Role of plant micrornas in altered physiological features of obesity: Effects on inflammation and metabolism

  1. Díez-Sainz, Ester
Supervised by:
  1. Fermín Ignacio Milagro Yoldi Director
  2. Silvia Lorente Cebrián Director

Defence university: Universidad de Navarra

Fecha de defensa: 30 November 2023

  1. (FFN) Ciencias de la Alimentación y Fisiología

Type: Thesis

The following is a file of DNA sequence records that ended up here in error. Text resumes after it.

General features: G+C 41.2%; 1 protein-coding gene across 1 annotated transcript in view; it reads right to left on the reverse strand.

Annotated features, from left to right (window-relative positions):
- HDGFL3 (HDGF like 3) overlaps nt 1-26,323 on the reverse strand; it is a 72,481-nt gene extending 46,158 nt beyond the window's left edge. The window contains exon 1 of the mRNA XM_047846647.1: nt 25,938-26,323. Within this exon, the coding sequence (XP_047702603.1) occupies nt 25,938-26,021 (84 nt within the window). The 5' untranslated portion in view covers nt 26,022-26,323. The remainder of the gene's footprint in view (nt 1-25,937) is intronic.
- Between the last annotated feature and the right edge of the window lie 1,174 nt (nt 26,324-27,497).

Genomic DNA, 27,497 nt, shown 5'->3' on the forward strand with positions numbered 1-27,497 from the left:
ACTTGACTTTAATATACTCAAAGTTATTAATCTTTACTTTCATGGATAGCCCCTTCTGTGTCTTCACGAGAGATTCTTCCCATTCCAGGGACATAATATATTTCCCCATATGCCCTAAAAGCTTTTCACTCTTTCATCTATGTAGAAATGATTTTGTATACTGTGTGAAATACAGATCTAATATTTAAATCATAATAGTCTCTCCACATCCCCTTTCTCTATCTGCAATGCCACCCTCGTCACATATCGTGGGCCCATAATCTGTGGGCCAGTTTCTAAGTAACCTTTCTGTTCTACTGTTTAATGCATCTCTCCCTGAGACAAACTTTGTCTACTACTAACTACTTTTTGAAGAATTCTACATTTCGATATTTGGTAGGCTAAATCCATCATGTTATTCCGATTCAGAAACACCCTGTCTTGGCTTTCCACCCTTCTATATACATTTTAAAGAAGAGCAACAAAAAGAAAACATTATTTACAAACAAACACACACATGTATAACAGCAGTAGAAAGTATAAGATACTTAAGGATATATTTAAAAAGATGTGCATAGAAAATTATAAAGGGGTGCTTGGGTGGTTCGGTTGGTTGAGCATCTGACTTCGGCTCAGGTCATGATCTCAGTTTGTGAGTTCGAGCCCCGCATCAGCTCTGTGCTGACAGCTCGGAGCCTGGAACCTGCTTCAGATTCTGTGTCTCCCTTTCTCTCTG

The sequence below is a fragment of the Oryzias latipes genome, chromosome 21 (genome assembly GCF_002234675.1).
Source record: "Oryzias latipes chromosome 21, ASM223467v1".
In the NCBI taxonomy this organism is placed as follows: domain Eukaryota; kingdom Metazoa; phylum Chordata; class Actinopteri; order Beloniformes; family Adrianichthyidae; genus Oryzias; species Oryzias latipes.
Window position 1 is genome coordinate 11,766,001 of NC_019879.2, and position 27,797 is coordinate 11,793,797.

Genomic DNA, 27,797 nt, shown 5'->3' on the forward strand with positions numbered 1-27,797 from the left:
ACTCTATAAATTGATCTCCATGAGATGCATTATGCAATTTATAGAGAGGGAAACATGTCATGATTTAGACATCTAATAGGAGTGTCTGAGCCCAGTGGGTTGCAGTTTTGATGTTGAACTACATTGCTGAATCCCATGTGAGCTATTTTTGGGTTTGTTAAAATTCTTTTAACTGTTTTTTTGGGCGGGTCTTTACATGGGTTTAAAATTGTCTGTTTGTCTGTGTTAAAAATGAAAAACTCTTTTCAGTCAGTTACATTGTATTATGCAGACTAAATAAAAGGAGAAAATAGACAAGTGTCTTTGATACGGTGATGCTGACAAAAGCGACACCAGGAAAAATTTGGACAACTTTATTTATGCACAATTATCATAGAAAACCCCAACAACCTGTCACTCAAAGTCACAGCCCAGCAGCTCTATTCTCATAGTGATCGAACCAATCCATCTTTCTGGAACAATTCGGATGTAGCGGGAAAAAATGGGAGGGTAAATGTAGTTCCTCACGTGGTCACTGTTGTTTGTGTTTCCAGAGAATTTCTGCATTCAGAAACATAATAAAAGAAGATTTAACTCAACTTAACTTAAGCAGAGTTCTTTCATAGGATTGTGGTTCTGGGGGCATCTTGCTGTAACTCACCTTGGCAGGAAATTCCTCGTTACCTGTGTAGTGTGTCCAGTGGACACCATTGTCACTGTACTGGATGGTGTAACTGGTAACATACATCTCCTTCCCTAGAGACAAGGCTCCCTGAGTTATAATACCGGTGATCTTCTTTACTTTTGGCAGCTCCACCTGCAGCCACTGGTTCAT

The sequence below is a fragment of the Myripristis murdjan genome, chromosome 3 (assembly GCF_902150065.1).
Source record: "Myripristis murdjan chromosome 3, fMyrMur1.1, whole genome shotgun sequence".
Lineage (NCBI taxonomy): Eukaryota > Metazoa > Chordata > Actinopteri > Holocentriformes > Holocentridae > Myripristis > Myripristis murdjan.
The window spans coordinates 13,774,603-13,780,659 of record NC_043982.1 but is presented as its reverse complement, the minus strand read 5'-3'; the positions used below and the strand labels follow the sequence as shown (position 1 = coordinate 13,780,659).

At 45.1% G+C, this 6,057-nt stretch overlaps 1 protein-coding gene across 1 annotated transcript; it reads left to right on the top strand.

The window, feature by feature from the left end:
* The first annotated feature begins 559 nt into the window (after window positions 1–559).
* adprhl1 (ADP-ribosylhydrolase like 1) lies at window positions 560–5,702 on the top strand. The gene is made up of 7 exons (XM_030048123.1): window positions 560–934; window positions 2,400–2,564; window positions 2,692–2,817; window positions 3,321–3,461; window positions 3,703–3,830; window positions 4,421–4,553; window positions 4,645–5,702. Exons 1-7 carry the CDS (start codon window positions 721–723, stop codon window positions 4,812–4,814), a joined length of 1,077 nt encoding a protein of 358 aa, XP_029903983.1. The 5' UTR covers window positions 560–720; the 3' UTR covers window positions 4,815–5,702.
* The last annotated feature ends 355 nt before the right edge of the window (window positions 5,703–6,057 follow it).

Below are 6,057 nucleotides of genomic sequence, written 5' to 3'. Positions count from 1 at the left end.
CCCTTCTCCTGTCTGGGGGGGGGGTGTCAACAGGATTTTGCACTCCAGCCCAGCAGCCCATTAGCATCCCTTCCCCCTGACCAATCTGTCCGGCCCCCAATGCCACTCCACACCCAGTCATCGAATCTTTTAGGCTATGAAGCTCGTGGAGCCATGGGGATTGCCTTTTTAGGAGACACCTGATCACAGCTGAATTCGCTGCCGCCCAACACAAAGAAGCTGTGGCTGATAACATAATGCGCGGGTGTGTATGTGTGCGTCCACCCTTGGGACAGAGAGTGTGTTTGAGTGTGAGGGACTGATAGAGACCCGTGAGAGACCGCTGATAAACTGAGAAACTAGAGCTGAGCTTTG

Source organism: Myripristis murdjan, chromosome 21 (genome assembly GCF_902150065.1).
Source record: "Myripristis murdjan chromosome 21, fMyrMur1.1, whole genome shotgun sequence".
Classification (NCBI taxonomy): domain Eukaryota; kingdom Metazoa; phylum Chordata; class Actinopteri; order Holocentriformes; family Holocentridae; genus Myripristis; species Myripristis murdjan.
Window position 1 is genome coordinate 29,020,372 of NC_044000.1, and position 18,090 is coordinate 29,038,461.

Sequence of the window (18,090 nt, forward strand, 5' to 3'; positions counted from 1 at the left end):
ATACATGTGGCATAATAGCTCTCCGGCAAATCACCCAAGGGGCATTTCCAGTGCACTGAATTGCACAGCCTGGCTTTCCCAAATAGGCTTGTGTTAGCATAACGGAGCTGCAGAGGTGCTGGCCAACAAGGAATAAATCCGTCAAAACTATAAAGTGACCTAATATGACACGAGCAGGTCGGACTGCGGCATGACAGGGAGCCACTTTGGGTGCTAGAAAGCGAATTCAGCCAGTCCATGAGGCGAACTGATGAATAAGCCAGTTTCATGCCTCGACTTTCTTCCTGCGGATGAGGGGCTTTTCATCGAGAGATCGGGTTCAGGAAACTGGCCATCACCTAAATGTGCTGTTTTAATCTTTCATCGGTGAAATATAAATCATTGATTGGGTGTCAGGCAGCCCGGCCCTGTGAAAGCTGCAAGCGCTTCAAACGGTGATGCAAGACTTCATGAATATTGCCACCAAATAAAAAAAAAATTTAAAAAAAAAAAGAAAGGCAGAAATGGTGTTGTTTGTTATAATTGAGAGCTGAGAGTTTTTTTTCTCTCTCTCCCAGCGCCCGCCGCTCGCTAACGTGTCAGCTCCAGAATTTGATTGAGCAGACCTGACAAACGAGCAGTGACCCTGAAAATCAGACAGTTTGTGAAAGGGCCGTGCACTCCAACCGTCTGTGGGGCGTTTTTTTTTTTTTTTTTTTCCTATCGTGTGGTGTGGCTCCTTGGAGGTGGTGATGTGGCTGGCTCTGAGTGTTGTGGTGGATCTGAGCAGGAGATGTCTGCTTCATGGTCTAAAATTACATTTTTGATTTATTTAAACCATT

Obesity is a chronic metabolic disease that requires the development of effective therapeutic strategies to be easily implemented worldwide. Plant-based food interventions are promising therapeutic approaches for the management of obesity and associated comorbidities such as fatty liver. In this sense, plant microRNAs (miRNAs) have emerged as key bioactive molecules in cross-kingdom communication and could be involved in the beneficial effects of plants on human health. The present work aimed to evaluate the effect of plant miRNAs on the modulation of physiological features altered during obesity, particularly on inflammation and metabolism, with a special focus on the evaluation of gene expression changes. This research was conducted using in vitro cell culture models of macrophages, hepatocytes, and adipocytes, and human faecal and serum samples from volunteers subjected to an acute intake of plant-based foods. In Chapter 1, we identified by Next Generation Sequencing (NGS) a myriad of miRNAs in plant food products. It was found that miR156e, miR159 and miR16262, selected to estimate the general bioavailability of plant miRNAs, resisted degradation during cooking processes. Moreover, we demonstrated that an acute consumption of plant products increased the amount of these miRNAs in the human gut, although they were not detected in serum. In Chapter 2, we demonstrated that plant miR482f and miR482c-5p downregulated the expression of inflammation-related human genes (CLEC7A and NFAM1, and TLR6 respectively), some of them had been previously found to be dysregulated during obesity (CLEC7A and TLR6), in THP-1 monocytes differentiated into macrophages. In addition, these plant miRNAs had an impact on the gene expression profile of anti- and pro-inflammatory cytokines (i.e., IL10, TNF, and IL1B), and preliminary results suggested that they could enhance IL-10 protein secretion levels. In addition, miR482f and miR482c-5p were found to be present in edible plants, resist degradation during cooking processes, and were bioavailable in the human gut, but not serum. In Chapters 3 and 4, we unveiled that plant miR8126-3p, miR8126-5p and miR6262 inhibited the expression of metabolic-related human genes, which have been associated with obesity pathophysiology (QKI, MAPKAPK2, and RXRA, respectively) and had an impact of the expression profile of key metabolic genes (i.e., PPARA and SREBF1), in an in vitro model of lipid accumulation (HepG2 hepatocytes treated with free fatty acids). In addition, plant miR8126 isoforms attenuated lipid accumulation increase in hepatocytes. Plant miR6262 also downregulated the expression of the predicted target RXRA in hMADS adipocytes differentiated into brown-like adipocytes and modulated the expression of genes related to metabolism and thermogenesis (CIDEA, CPT1M, and PLIN1). However, we did not find a biological function for plant miR6262 neither in hepatocytes nor adipocytes. Overall, the results of the present thesis show that plant miRNAs are cross-kingdom gene expression regulators with the capacity to modulate the expression of mammalian (human) genes dysregulated during obesity and improve the inflammatory and metabolic gene expression profile. Moreover, this work shows that the bioavailability of plant miRNAs in humans could be achieved through acute plant intake, but eventually restricted to the gut levels, suggesting that other strategies should be developed to promote their absorption and potentially reach peripheral tissues and organs. This work lays the foundations for further studies exploring the potential role of miR482f, miR482c-5p, miR8126 (-3p and -5p), and miR6262 as an underlying mechanism by which plant foods influence obesity outcome in humans, and thus, their therapeutic potential to restore metabolic and inflammatory homeostasis in obesity.